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Business Briefs

By Staff | October 24, 2012

CRIBE grant supports pellet project
Northern Ontario’s Centre for Research and Innovation in the Bio-Economy announced it is providing $70,839 in funding to Atikokan Renewable Fuels to begin testing various natural additives to wood pellets to improve their performance in cooperation with Lakehead University. A separate $467,000 CRIBE grant will support the development of the Bio-Energy Learning and Research Centre in partnership with Confederation College. The facility will include a biomass fuel testing lab, demonstration space, and a 150 kW boiler dedicated to research and learning associated with emissions monitoring equipment.


Maryland launches pilot rebate program
The Maryland Energy Administration has launched a pilot program that offers a $400 rebate for new wood stoves and a $600 rebate for new pellet stoves. To qualify for the program, wood stoves must be U.S. EPA certified and emit no more than 3 grams of particulates per hour. Pellet stoves must also be certified, but can emit no more than 2 grams of particulates per hour. Rebates are only available for stoves purchased on or after Sept. 7. They can be purchased out of state, but must be installed in a Maryland residence. 



UK company offers biomass installer training
Schiedel Chimney Systems Ltd. announced that new Hetas approved biomass installer training courses, H005 and H005BR, are now available at the Schiedel Hetas Training Center. The H005 course covers the installation of log, pellet and chip appliances, offering a mix of theoretical and practical elements that enable installers to carry out feasibility studies and professionally advise clients on fuel type, storage options and system design. Successful completion of the course allows Hetas registrants to extend their registration categories to include installation of biomass appliances. The H005BR course is a foundation course for H005 that covers biomass building and regulations.


 
HM3 wins grant for briquette tests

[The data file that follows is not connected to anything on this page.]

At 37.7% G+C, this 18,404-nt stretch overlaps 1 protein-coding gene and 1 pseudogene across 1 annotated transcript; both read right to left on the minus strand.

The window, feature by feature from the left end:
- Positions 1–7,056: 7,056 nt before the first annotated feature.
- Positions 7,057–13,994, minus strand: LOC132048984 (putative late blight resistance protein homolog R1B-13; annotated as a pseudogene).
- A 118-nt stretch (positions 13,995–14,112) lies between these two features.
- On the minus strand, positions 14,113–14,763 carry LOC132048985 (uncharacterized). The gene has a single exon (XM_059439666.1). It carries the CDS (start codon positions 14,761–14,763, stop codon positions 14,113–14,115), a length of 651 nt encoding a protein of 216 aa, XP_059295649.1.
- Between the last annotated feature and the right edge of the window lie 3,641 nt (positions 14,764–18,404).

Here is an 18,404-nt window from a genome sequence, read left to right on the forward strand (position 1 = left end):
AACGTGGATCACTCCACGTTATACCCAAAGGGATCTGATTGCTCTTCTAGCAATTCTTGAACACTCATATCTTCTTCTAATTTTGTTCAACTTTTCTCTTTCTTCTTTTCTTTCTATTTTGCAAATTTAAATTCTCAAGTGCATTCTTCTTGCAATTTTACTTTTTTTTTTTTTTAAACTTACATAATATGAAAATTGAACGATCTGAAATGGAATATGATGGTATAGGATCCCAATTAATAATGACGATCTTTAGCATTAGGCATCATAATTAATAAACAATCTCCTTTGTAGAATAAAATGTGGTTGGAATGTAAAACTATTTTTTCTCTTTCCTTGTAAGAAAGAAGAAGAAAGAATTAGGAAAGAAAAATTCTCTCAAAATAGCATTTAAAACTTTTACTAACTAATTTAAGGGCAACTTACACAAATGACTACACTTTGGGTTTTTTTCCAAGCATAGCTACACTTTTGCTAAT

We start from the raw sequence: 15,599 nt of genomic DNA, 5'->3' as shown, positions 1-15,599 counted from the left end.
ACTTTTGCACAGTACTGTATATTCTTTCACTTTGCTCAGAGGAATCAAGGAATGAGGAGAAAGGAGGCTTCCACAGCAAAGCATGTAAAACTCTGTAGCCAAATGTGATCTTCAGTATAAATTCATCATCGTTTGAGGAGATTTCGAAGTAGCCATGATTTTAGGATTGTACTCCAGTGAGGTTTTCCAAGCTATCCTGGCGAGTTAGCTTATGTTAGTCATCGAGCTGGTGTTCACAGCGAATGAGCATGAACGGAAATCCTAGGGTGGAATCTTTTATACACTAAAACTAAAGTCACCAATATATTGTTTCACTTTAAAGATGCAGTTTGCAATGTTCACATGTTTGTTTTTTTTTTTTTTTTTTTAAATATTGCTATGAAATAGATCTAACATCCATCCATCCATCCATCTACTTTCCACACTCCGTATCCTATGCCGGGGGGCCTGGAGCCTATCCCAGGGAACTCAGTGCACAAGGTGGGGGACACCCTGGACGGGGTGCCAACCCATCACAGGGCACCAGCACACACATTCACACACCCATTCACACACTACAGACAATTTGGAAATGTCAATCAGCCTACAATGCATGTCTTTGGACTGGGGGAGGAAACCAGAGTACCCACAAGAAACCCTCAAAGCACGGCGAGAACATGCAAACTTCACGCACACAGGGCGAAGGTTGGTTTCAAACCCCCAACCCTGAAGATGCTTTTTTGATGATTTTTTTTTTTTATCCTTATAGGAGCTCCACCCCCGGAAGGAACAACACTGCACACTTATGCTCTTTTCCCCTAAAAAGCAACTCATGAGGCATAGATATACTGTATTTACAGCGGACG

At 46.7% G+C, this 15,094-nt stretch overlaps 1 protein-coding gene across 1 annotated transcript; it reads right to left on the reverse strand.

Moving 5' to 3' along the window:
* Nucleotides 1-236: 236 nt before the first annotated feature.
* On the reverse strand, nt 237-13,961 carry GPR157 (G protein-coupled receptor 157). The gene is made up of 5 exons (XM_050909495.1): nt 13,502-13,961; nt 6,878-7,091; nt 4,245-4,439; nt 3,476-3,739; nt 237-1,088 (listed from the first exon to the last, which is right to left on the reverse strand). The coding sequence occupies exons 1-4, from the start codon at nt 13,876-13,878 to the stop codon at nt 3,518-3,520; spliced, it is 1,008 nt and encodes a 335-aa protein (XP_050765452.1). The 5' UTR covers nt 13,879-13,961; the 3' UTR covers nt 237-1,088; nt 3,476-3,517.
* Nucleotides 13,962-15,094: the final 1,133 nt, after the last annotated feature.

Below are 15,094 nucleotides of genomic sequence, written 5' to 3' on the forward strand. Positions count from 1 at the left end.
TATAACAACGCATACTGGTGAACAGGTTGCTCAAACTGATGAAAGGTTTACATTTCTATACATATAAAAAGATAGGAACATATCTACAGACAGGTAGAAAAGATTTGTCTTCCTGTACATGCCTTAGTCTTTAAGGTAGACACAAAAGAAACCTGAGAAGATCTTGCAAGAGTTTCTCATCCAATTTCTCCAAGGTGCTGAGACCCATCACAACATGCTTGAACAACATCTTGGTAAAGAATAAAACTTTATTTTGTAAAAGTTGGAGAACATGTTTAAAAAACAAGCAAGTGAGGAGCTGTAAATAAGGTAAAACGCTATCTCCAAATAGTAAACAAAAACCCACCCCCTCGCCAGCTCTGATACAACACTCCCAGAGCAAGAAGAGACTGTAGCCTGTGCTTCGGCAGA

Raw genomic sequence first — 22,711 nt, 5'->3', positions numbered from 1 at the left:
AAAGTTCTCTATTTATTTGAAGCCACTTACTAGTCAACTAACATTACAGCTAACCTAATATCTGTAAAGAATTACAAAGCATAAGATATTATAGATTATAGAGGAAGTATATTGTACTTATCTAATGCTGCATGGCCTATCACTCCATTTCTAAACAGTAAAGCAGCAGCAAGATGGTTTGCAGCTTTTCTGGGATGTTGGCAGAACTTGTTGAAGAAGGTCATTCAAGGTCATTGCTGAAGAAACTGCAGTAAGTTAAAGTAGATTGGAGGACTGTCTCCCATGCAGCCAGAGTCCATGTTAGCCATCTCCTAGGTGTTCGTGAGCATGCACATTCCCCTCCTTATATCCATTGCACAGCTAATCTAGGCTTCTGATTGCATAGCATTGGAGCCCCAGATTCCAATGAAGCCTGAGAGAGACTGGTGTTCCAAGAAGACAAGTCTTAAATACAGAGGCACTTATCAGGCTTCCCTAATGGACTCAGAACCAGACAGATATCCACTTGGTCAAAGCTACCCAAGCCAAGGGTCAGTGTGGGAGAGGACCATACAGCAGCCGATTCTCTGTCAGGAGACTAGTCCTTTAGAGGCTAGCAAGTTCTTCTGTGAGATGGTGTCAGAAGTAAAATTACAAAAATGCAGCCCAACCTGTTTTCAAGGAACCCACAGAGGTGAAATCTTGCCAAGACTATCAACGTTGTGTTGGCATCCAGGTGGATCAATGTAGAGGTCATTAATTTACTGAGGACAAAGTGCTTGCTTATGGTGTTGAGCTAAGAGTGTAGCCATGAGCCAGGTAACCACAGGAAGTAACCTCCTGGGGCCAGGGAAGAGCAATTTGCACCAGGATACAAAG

The Oregon Built Environment and Sustainable Technologies Center awarded biomass torrefaction company HM3 Energy Inc. an $86,000 grant to support emissions testing of its torrefied biomass briquetting technology. The company began densifying torrefied biomass this fall with a 50,000 ton-per-year densification machine at its demonstration facility in Troutdale, Ore. The aim is to produce hydrophobic briquettes. The goal for the first test run is to produce briquettes that can withstand one-hour immersion in water. The company’s overall goal is to produce briquettes that can be immersed in water for up to 24 hours.


Community development entities fund pellet project
WNC & Associates Inc., Wells Fargo Bank N.A., Rural Development Partners and Coastal Enterprises have collaborated to provide The Westervelt Company with $55.5 million in new markets tax credit (NMTC) financing for the $71 million construction of a wood pellet plant in Aliceville, Ala. The NMTC program is designed to stimulate economic and community development in low-income communities. The facility is expected to generate more than $37 million in annual revenue. Westervelt will purchase feedstock for the facility from the local Southern Yellow Pine timber market. Construction on the project is underway, and is scheduled to be complete in mid-2013.



University considers cogeneration system
The USDA awarded a $250,000 grant to Southern Oregon University to conduct a feasibility study regarding the use of wood pellets, slash, forestry byproducts or other biomass fuel to generate heat and power for use on campus. The study will also confirm that the recommended system meets regulatory requirements set forth by the state’s Department of Environmental Quality and other state and federal agencies. The feasibility study could pave the way for the university to install a 1.2 MW combined-heat-and-power system capable of generating 100 percent of the campus’s power requirements and filling 70 percent of its heat requirement.


 

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